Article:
In the Sixth Declaration, the EZLN said it louder still: this struggle is not just for the indigenous, “You’ll remember, six months ago we starting talking about ‘what’s missing’ the communiqué continues, “…well, the time has arrived to decide if we’re going to go and find what is missing. No, not find, build. Yes, build something else.”
Here in the Other Campaign, Marcos says it again, “Our struggle is not indigenist, it’s universal” (Tzinacapan, Puebla 2/13/06),
With the Sixth Declaration of the Lacondon Jungle the EZLN broke through not only the military and security issues that kept them in the mountains and jungle of the Mexican Southeast, but through the political thought of a national and international “civil society.” While many struggles across the globe have understood Zapatismo as something infinitely innovative and transformable, many others could only understand Zapatistmo as something located in Chiapas, among the indigenous, where the political role of “outsiders,” national or international, was to donate time, send money, and write denunciations and press releases condemning army and government abuses. This work was important, it allowed the autonomous municipalities to greatly expand their autonomour structures and improve their quality of life in Zapatista communities, but this was not the full capacity or scope of Zapatismo.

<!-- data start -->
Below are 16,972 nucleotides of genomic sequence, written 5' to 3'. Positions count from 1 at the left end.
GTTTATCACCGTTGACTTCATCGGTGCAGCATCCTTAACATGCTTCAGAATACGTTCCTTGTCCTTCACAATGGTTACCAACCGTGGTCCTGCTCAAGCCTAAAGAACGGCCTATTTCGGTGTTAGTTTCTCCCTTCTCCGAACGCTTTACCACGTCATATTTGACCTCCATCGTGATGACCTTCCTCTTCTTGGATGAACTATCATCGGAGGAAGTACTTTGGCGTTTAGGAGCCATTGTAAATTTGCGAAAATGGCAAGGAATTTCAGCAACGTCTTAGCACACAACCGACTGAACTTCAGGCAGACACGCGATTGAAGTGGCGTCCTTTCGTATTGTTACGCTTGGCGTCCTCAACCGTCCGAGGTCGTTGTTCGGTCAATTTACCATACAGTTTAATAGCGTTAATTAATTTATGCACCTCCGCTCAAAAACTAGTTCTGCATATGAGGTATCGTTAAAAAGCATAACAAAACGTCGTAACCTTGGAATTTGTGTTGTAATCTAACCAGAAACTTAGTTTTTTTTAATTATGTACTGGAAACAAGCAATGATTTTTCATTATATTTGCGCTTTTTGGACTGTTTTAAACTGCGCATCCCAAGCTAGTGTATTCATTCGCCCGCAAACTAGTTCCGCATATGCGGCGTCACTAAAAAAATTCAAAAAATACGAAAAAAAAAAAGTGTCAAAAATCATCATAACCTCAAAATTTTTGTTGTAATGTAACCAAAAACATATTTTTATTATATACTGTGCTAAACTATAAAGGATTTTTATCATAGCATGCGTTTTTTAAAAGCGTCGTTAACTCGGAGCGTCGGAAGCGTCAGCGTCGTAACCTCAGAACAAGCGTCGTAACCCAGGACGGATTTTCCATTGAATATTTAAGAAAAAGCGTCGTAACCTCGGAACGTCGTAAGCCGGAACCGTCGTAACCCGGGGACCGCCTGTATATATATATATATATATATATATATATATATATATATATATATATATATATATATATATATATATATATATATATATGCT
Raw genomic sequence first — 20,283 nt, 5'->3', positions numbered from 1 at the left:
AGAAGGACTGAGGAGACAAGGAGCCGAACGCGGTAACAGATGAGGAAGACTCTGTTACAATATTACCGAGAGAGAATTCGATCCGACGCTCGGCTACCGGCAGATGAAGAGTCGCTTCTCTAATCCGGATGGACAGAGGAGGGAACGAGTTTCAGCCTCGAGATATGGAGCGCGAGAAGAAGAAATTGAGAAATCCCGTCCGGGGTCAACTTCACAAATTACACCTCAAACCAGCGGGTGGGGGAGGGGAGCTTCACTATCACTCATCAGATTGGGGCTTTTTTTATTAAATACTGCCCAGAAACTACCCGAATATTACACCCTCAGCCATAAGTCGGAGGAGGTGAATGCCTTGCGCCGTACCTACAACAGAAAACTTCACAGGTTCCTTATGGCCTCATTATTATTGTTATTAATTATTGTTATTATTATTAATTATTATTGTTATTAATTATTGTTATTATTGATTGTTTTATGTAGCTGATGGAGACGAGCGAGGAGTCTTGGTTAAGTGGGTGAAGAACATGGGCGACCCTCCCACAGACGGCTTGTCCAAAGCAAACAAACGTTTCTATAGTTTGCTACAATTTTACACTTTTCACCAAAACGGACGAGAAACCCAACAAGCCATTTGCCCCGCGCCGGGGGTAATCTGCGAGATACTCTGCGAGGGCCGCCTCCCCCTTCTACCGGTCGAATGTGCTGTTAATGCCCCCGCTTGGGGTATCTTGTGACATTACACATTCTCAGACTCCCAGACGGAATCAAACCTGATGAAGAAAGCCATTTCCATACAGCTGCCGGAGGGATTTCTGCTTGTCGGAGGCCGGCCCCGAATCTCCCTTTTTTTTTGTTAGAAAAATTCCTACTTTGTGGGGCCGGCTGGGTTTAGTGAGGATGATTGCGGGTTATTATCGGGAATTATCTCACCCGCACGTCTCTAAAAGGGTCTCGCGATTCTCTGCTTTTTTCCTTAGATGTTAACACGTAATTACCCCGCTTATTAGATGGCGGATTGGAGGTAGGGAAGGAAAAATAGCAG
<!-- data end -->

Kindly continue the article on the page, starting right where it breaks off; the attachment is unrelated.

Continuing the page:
In the heavy, silent days after the Red Alert in June 2005, many local Chiapan and international NGOs and Zapatista solidarity groups around the world whispered about a possible military offensive, possible paramilitary prowlings, black market AK-47s and armed hummers, the incredible asymmetry of forces, The guardians of human rights—other people's human rights—bustled around, checking the old positions, reviving the old conversations, adrenaline high with the possibility of armed warfare, the discourse charged with the moral highground of righteous, humble, poor indigenous communities. Even after the EZLN clarifiee that it was neither predicting nor planning a military offensive, that it had no intent to engage militarily, that the Zapatistas would not be returning to war, the hypotheses rebounded back to troop movements, paramilitary rustlings, drug conspiracies and government set-ups. The theories of what could have spurred this reaction—the red alert and the EZLN reorganization—abounded. Except, perhaps, some hinted, this is not a reaction. Perhaps it is unprovoked, formed not out of opposition or in reaction, but in a generative movement toward something else, not something resisted but something desired.